Consider this analogy: the brain is a factory. Our workforce, which consists of over 100 billion neurons, connect together to form various groups, all of which have special jobs. These jobs include tasks connected to physical sensations, like breathing and seeing, along with more abstract processes, like cognition, learning, and memory. In order for these networks to operate smoothly, they must receive supplies, create energy, form equipment, remove waste, store information, and communicate with other cells. Coordination is key to keeping the factory running.
Diseases such as Alzheimer’s, however, interrupt these intricate interactions. Although the origin is still unclear, scientists believe that the disease is responsible for backups and breakdowns, which eventually spiral and cause problems in other regions (Alzheimer’s Association, 2019). Eventually, the factory loses its ability to function, and irreversible damage is done. In real life, this may present as confusion, difficulty with logical thinking, inability to learn new things, and increased memory loss.
So, what factors may play into the development of Alzheimer’s? Well, for years, researchers have focused on two proteins: amyloid beta and tau. It was noted that abnormal tau accumulates in brain areas involved in memory, and beta-amyloid clumps and builds up between neurons; as beta-amyloid levels reach a certain point, tau rapidly spreads throughout the brain, demonstrating a complex interaction that feeds into itself (National Institute on Aging, 2017). As the combination of the proteins is a key indicator of the disease, scientists hypothesized that decreasing levels would improve symptoms. Experimental trials failed to show any real improvements in memory or affective behaviors, however, and in one case, removal of amyloid actually seemed to make patients worse (Weintraub, 2019). So, back to square one. What were they missing?
More recent findings point to a new mechanism that may be involved with the progression of Alzheimer’s: inflammation, or more specifically, neuroinflammation. Neuroinflammation–the inflammation that takes place in the central nervous system–is characterized by over-activation of neuroglial cells and expression of major pro-inflammatory cytokines (Andy et al., 2018). These cytokines, which are chemicals of the immune response, are associated with an abundance of negative outcomes, including anxiety, depression, autoimmune disorders, heart problems, and more. Neuroglial cells–immune cells of the central nervous system which are normally meant to remove waste and debris–are suggested to excessively amass in the brains of those with Alzheimer’s, contributing to the inflammation and failing to complete their normal toxin-clearing duties (National Institute on Aging, 2017). According to Paul Morgan, a professor of immunology at Cardiff University, “The accumulating evidence that inflammation is a driver of this disease is enormous. It makes very good biological sense,” (Weintraub, 2019).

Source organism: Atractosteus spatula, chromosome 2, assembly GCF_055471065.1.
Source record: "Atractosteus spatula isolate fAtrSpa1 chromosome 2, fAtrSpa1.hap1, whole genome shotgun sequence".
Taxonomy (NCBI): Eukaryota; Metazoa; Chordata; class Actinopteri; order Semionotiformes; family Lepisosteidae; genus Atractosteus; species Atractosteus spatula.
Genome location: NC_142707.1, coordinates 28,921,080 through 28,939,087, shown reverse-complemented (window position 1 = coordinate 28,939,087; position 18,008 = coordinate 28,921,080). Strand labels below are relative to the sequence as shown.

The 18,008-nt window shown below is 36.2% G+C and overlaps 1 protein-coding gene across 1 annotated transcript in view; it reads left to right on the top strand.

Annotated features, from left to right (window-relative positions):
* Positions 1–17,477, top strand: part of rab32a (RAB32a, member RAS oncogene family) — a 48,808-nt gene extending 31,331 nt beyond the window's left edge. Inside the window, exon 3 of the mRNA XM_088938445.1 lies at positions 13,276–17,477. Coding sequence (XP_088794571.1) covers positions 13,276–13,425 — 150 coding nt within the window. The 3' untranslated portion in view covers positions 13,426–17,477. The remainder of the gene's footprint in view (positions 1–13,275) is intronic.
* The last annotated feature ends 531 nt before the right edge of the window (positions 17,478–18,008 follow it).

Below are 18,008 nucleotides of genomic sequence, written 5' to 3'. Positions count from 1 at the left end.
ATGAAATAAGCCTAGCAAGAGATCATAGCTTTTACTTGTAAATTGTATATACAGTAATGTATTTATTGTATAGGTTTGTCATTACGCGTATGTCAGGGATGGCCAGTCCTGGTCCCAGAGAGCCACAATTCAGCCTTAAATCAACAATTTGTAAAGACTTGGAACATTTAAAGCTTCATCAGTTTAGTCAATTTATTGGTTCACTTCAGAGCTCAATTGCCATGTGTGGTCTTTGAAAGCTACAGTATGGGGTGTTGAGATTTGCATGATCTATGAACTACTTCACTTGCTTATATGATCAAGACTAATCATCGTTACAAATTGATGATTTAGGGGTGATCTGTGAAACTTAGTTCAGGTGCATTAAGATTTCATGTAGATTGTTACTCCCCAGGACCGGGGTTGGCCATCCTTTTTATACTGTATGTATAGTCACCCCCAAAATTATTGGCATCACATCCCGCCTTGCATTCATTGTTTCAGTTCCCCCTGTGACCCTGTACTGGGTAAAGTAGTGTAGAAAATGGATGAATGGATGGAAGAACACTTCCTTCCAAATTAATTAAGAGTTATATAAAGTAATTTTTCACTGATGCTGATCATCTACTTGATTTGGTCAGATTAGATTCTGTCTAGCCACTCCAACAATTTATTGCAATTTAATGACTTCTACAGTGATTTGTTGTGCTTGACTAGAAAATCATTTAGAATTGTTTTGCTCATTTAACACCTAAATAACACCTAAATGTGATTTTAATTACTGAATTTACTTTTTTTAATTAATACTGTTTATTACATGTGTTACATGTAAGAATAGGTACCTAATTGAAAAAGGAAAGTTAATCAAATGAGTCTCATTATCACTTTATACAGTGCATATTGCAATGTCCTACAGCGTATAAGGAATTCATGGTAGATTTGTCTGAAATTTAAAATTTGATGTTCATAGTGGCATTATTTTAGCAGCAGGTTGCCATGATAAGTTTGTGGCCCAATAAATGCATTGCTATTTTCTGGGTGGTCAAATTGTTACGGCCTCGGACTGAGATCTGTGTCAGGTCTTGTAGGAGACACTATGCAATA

This explanation would account for a phenomenon that has stumped past Alzheimer’s research: some people with “amyloid plaques” and “tau tangles” still think and behave normally (Weintraub, 2019). According to neurologists, these patients may be able to resist the negative effects of the proteins due to a lack of neuroinflammation; their resilient immune systems are able to withstand the early infections that set off the amyloid and tau positive feedback loop and subsequent neurodegeneration.
What does this mean about future treatments? Well, these findings suggest that one way to reduce symptoms may be to target inflammation. One rat study found that administration of the compound deoxyelephantopin (DET) ameliorated such neuroinflammation in subjects by reducing activation of the responsible neuroglial cells, thereby suppressing pro-inflammatory regulators, decreasing production of pro-inflammatory cytokines, and increasing production of anti-inflammatory chemicals (Andy et al., 2018). Consequently, the cognitive impairments associated with this over-activation, swelling, and eventual death of cells was also attenuated; these promising treatments have been shown to reverse behavioral and memory deficits, and lessen the expression of Alzheimer’s markers. Although it is too soon to say for sure, DET may possibly be developed as a therapeutic agent moving forward for neurodegenerative disorder patients who have previously been unresponsive to treatments.
Andy, S. N., Pandy, V., Alias, Z., & Kadir, H. A. (2018). Deoxyelephantopin ameliorates lipopolysaccharides (LPS)-induced memory impairments in rats: Evidence for its anti-neuroinflammatory properties. Life sciences, 206, 45-60.
Alzheimer’s Association. (2019). What Is Alzheimer’s? Retrieved from https://www.alz.org/alzheimers-dementia/what-is-alzheimers
National Institute on Aging. (2017, May 16). What Are the Signs of Alzheimer’s Disease? Retrieved from https://www.nia.nih.gov/health/what-are-signs-alzheimers-disease
Weintraub, K. (2019, March 04). For Alzheimer’s Sufferers, Brain Inflammation Ignites a Neuron-Killing “Forest Fire”. Retrieved from https://www.scientificamerican.com/article/for-alzheimers-sufferers-brain-inflammation-ignites-a-neuron-killing-forest-fire/